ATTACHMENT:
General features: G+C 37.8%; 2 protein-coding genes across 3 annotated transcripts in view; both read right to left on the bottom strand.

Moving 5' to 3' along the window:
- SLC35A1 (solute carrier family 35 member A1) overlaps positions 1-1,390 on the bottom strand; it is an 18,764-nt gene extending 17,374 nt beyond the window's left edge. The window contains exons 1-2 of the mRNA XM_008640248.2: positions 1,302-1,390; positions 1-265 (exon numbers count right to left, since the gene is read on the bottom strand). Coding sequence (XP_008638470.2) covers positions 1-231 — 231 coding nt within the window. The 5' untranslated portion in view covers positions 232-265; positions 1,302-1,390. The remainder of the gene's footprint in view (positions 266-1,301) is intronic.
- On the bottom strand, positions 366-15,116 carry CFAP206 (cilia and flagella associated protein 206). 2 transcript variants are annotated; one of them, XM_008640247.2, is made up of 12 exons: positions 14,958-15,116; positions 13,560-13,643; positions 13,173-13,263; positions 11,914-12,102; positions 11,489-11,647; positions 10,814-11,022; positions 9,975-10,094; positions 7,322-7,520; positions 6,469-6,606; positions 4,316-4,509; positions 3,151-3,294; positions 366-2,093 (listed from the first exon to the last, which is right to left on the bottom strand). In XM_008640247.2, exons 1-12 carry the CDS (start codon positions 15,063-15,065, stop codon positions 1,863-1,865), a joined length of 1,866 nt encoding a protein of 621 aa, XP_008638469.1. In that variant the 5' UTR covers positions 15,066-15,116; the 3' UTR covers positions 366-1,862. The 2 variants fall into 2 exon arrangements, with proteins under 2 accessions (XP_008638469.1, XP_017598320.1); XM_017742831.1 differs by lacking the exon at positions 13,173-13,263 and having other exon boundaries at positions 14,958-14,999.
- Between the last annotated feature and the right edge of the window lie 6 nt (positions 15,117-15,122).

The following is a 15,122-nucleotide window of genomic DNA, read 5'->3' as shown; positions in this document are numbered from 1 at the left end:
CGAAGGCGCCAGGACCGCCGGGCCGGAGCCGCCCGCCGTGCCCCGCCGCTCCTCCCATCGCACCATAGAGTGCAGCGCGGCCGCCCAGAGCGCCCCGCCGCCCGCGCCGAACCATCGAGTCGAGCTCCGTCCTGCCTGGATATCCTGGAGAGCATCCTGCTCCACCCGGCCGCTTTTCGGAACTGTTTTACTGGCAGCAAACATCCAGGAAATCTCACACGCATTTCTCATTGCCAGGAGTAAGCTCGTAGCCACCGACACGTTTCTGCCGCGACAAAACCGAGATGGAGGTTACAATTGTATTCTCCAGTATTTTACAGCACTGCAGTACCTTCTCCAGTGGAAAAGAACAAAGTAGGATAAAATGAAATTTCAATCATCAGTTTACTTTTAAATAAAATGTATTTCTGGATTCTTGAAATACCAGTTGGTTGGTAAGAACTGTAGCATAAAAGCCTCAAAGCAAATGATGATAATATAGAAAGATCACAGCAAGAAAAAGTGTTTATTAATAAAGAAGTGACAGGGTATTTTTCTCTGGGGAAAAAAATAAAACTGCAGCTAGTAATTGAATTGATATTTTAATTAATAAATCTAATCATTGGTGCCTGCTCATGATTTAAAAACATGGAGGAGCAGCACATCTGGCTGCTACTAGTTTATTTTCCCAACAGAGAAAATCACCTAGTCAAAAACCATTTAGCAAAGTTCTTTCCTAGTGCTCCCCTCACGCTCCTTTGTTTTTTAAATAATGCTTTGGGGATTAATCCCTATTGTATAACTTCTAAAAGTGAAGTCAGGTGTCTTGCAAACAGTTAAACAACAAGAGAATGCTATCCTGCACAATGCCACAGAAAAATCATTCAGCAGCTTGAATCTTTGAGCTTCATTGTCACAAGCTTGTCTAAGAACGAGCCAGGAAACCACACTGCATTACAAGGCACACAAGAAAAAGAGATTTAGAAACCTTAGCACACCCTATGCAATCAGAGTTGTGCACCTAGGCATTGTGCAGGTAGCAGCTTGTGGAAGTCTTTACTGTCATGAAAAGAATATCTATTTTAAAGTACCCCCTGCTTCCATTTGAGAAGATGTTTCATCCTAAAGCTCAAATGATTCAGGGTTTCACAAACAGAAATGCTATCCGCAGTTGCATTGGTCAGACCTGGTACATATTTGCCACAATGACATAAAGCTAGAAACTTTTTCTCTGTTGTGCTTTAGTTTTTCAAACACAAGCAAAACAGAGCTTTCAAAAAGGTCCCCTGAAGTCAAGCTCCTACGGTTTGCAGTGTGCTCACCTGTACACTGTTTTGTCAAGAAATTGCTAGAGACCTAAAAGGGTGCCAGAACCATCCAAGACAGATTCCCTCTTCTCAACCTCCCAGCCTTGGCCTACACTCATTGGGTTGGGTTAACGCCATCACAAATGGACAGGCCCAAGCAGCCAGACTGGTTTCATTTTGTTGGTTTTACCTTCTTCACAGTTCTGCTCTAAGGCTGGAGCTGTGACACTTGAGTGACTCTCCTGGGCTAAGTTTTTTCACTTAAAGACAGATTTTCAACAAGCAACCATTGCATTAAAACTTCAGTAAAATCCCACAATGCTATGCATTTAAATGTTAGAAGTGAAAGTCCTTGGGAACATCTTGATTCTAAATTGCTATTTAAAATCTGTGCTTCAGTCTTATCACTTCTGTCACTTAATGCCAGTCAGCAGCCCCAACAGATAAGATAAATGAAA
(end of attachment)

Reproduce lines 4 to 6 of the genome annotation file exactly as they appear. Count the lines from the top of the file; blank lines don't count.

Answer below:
- On the bottom strand, positions 366-15,116 carry CFAP206 (cilia and flagella associated protein 206). 2 transcript variants are annotated; one of them, XM_008640247.2, is made up of 12 exons: positions 14,958-15,116; positions 13,560-13,643; positions 13,173-13,263; positions 11,914-12,102; positions 11,489-11,647; positions 10,814-11,022; positions 9,975-10,094; positions 7,322-7,520; positions 6,469-6,606; positions 4,316-4,509; positions 3,151-3,294; positions 366-2,093 (listed from the first exon to the last, which is right to left on the bottom strand). In XM_008640247.2, exons 1-12 carry the CDS (start codon positions 15,063-15,065, stop codon positions 1,863-1,865), a joined length of 1,866 nt encoding a protein of 621 aa, XP_008638469.1. In that variant the 5' UTR covers positions 15,066-15,116; the 3' UTR covers positions 366-1,862. The 2 variants fall into 2 exon arrangements, with proteins under 2 accessions (XP_008638469.1, XP_017598320.1); XM_017742831.1 differs by lacking the exon at positions 13,173-13,263 and having other exon boundaries at positions 14,958-14,999.
- Between the last annotated feature and the right edge of the window lie 6 nt (positions 15,117-15,122).

The following is a 15,122-nucleotide window of genomic DNA, read 5'->3' as shown; positions in this document are numbered from 1 at the left end: